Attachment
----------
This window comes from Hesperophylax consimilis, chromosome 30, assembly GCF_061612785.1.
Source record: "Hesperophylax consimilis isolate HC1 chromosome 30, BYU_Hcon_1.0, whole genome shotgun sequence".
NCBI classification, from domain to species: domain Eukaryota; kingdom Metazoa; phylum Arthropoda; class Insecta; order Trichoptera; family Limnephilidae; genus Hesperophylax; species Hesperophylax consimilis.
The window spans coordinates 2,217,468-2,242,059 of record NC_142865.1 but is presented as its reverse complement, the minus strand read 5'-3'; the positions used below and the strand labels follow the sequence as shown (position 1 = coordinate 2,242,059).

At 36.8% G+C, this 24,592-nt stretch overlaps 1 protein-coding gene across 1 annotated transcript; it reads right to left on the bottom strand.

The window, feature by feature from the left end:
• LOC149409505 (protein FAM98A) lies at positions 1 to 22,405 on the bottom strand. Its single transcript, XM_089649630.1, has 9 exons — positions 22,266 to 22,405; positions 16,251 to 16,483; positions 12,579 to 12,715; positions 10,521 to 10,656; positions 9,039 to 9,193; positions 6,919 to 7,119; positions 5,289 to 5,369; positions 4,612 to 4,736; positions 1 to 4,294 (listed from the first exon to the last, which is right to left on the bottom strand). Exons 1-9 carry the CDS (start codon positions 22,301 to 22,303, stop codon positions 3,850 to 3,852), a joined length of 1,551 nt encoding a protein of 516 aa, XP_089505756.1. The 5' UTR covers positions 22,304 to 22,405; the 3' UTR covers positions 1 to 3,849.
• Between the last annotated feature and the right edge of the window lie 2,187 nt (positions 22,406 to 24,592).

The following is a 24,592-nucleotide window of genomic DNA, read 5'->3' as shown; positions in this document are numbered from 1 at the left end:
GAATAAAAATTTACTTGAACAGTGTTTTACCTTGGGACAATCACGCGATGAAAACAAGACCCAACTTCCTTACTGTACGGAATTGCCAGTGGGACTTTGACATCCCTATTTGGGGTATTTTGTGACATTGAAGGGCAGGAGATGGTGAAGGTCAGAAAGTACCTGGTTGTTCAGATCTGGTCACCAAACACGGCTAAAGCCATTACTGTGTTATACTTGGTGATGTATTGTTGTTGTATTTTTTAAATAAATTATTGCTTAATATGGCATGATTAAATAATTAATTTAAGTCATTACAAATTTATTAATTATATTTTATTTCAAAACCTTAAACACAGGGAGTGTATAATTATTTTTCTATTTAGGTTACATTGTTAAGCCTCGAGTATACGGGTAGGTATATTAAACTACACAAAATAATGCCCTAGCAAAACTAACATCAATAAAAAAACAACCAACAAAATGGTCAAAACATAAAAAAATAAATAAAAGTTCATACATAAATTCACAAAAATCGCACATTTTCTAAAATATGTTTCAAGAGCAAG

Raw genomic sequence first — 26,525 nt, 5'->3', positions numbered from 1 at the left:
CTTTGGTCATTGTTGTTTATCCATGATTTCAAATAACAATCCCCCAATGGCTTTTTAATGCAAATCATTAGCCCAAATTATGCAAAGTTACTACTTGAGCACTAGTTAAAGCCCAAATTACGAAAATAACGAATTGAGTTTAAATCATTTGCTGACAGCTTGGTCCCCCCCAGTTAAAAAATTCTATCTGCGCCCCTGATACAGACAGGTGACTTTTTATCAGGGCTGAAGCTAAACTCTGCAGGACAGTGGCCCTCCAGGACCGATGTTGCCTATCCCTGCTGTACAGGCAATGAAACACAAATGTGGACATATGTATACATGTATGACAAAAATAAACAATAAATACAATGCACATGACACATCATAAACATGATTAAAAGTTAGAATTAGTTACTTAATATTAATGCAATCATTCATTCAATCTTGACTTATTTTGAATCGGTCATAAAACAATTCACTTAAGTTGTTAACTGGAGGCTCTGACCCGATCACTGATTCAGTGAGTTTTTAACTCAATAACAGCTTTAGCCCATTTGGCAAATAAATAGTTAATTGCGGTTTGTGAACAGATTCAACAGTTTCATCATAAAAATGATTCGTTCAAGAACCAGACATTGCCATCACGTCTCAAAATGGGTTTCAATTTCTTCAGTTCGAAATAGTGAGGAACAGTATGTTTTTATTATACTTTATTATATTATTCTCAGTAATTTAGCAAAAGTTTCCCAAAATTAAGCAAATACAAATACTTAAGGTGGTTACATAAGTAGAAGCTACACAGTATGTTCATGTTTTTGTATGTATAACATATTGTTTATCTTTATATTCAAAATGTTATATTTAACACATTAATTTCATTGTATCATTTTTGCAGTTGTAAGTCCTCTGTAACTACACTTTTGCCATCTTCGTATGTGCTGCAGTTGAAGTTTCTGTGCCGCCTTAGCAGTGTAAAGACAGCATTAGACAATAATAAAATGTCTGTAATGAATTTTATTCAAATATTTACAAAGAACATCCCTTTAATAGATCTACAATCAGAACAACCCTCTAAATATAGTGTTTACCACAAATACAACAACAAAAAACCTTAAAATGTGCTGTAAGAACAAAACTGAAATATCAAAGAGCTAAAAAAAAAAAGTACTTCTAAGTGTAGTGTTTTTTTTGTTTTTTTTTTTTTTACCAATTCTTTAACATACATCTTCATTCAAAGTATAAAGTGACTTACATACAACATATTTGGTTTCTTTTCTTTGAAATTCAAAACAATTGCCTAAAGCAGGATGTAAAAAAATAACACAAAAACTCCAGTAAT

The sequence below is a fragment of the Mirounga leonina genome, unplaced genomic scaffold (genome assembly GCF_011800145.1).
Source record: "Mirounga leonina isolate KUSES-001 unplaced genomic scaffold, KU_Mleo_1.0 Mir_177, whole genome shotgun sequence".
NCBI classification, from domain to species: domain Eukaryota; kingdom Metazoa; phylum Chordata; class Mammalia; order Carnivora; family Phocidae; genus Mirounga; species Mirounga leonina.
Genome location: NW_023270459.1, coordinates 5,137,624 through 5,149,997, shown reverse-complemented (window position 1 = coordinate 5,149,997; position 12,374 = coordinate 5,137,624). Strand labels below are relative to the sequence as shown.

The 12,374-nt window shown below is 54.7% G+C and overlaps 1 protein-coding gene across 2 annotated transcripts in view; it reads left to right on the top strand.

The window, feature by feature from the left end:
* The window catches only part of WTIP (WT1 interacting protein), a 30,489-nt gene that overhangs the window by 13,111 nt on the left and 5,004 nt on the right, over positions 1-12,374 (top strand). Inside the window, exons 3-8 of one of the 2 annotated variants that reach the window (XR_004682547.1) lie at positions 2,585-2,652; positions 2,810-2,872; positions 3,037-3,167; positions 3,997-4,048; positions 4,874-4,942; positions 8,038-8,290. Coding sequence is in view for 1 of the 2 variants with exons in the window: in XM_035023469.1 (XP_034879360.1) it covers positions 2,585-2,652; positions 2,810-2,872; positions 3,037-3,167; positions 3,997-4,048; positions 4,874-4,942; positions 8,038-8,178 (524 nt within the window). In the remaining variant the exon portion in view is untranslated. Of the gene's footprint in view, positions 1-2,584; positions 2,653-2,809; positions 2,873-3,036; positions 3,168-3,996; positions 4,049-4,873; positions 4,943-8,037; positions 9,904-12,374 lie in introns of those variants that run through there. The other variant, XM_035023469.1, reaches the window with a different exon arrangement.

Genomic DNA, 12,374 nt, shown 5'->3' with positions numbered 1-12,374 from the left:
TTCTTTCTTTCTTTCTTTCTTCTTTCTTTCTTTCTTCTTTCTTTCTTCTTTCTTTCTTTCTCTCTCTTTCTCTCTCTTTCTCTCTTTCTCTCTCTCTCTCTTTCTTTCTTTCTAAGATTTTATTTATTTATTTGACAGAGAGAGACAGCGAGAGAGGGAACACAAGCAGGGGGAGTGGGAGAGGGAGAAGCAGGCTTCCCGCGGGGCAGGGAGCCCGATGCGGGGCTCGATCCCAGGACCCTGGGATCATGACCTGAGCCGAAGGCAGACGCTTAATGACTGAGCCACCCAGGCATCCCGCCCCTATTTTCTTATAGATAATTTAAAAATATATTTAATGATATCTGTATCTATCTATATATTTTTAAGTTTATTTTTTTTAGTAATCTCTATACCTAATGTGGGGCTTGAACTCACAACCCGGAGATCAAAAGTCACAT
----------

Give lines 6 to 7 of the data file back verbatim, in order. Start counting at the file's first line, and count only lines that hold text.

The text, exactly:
The window, feature by feature from the left end:
• LOC149409505 (protein FAM98A) lies at positions 1 to 22,405 on the bottom strand. Its single transcript, XM_089649630.1, has 9 exons — positions 22,266 to 22,405; positions 16,251 to 16,483; positions 12,579 to 12,715; positions 10,521 to 10,656; positions 9,039 to 9,193; positions 6,919 to 7,119; positions 5,289 to 5,369; positions 4,612 to 4,736; positions 1 to 4,294 (listed from the first exon to the last, which is right to left on the bottom strand). Exons 1-9 carry the CDS (start codon positions 22,301 to 22,303, stop codon positions 3,850 to 3,852), a joined length of 1,551 nt encoding a protein of 516 aa, XP_089505756.1. The 5' UTR covers positions 22,304 to 22,405; the 3' UTR covers positions 1 to 3,849.